The U.S. economy added another 211,000 jobs in April as the nation’s jobless rate edged down to the lowest level in nearly a decade at 4.4%, according to data released Friday (May 5) by the U.S. Bureau of Labor Statistics.
The unemployment rate, one percentage below March’s 4.5%, and the number of unemployed persons, at 7.1 million, changed little in April. Over the year, the unemployment rate has declined by six percentage points, and the number of unemployed has fallen by 854,000. The last time the U.S. unemployment rate fell to 4.4% was in May 2007. A year ago, the U.S. jobless rate was topped out at 5% in March and April and has remained below that level now for 12 straight months.
The “U-6” jobless rate, which includes those “marginally” attached to the labor force and person employed part-time but seek full-time work, was 8.6%, down from 9.3% in April 2016 and down from 8.9% in March. Some economists point to the U-6 number as a better measure of the economy with respect to jobs.
Two weeks ago, Arkansas’ jobless rate for March slid to a new all-time low at 3.6%, down from 3.7% in January and better than the 4.1% in March 2016. Arkansas’ labor force pool rose by 4,305 to 1.341 million in March and the number of employed was an estimated 1,292,574, up 2,094 positions from a year ago. The number of unemployed in Arkansas totaled 48,609 in March, well below the 54,963 in March 2016.
The U.S. employment picture largely mirrors the widely-watch ADP National Employment Report released on Tuesday that shows 177,000 private sector jobs were added to the nation’s economy from March to April. The moderate growth in April was well off the 263,000 jobs added in the previous month.
Mark Zandi, chief economist of Moody’s Analytics, said the soft job market in April represented a continued downturn in the retail sector, which has announced several layoffs in the first quarter of 2017.
“Job growth slowed in April due to a pullback in construction and retail jobs. The softness in construction is continued payback from outsized growth during the mild winter,” Zandi said. “Brick-and-mortar retailers cut jobs in response to withering competition from online merchants.”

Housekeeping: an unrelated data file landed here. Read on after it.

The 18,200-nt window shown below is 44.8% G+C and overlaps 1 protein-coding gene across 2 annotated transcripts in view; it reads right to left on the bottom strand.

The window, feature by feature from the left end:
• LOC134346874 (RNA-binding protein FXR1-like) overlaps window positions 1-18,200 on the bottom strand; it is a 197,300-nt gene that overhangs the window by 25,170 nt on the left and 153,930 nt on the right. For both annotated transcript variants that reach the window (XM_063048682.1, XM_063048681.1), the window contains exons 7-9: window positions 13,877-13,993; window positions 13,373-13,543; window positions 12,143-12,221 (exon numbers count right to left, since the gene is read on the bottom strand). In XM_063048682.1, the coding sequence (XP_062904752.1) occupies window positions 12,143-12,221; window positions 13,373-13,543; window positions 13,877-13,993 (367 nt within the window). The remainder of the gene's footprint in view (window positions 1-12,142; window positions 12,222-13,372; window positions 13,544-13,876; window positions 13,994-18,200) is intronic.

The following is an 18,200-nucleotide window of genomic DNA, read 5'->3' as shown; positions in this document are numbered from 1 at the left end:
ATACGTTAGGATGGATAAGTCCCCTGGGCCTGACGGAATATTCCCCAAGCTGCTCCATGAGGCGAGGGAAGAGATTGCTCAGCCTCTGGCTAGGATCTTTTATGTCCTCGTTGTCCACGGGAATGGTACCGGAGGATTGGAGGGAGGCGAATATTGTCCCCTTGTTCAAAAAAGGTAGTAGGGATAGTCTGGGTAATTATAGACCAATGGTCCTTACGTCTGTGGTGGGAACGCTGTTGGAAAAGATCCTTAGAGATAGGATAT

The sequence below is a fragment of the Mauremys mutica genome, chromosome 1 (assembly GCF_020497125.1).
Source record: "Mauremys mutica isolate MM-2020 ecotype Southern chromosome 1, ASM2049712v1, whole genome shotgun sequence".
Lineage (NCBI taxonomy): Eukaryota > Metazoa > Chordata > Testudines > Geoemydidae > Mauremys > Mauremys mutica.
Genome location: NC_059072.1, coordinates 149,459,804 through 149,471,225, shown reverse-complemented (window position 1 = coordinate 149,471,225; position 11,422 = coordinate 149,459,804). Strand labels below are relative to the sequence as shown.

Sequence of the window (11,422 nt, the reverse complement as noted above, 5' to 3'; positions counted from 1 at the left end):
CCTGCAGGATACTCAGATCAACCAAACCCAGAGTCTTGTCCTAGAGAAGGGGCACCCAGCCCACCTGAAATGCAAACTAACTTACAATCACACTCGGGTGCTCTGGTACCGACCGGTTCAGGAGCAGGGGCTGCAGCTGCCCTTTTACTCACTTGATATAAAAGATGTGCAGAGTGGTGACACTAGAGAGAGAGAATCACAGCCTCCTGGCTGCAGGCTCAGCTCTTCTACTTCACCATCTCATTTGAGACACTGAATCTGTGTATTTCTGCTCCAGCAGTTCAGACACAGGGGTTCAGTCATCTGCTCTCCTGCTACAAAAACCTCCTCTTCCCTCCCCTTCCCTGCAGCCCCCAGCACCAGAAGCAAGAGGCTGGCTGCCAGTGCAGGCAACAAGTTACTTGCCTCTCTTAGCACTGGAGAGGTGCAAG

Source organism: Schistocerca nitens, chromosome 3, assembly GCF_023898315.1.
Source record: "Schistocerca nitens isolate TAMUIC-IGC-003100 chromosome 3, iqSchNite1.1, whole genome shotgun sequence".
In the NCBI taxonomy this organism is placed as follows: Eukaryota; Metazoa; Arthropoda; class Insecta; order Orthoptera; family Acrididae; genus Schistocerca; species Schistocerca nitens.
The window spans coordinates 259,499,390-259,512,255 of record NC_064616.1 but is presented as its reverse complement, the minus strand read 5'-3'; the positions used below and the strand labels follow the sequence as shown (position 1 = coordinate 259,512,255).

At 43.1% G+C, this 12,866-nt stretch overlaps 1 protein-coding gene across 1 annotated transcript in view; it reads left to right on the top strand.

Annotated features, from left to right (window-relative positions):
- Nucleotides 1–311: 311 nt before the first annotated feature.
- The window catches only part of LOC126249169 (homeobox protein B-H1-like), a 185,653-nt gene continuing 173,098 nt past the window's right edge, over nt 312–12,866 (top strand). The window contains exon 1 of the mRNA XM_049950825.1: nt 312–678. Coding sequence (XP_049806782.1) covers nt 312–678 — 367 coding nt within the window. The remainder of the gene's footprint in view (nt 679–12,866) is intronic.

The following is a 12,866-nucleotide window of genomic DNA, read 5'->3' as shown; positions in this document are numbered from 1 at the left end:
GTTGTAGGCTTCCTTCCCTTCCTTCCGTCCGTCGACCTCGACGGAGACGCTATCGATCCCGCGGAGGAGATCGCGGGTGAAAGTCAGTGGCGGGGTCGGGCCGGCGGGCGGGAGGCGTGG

Nationwide, among the major worker groups, the unemployment rate for adult men declined to 4% in April. The jobless rates for adult women (4.1%), teenagers (14.7%), Whites (3.8%, Blacks (7.9%), Asians (3.2%), and Hispanics (5.2%) showed little change. The number of long-term unemployed (those jobless for 27 weeks or more) was essentially unchanged at 1.6 million in April and was 22.6% of the unemployed. Over the year, the number of long-term unemployed was down by 433,000.
Total nonfarm payroll employment increased by 211,000 in April. Employment rose in leisure and hospitality, health care and social assistance, financial activities, and mining. In April, leisure and hospitality added 55,000 jobs. Employment in food services and drinking places continued to trend up over the month (+26,000) and has increased by 260,000 over the year.
Employment in health care and social assistance increased by 37,000 in April. Health care employment continued to trend up over the month at 20,000. This is in line with the industry’s average monthly job growth during the first quarter of this year but below the average gain of 32,000 per month in 2016.
For the month, financial activities added 19,000 jobs, with insurance carriers and related activities accounting for most of the gain with 14,000 new jobs. Over the year, financial activities have added 173,000 jobs.
Employment in the mining sector, which includes the oil and gas industry, rose by 9,000 in April, with most of the increase in support activities with 7,000 job adds. Since a recent low in October 2016, mining has added 44,000 jobs.
Hiring in professional and business services continued to trend up in April at 39,000. The industry has added 612,000 jobs over the past 12 months. Employment in other major industries, including construction, manufacturing, wholesale trade, retail trade, transportation and warehousing, information, and government, showed little change over the month.
The average workweek for all employees on private nonfarm payrolls increased by 0.1 hour to 34.4 hours in April. During the month, average hourly earnings for all employees on private nonfarm payrolls rose by 7 cents to $26.19. Over the year, average hourly earnings have risen by 65 cents, or 2.5%.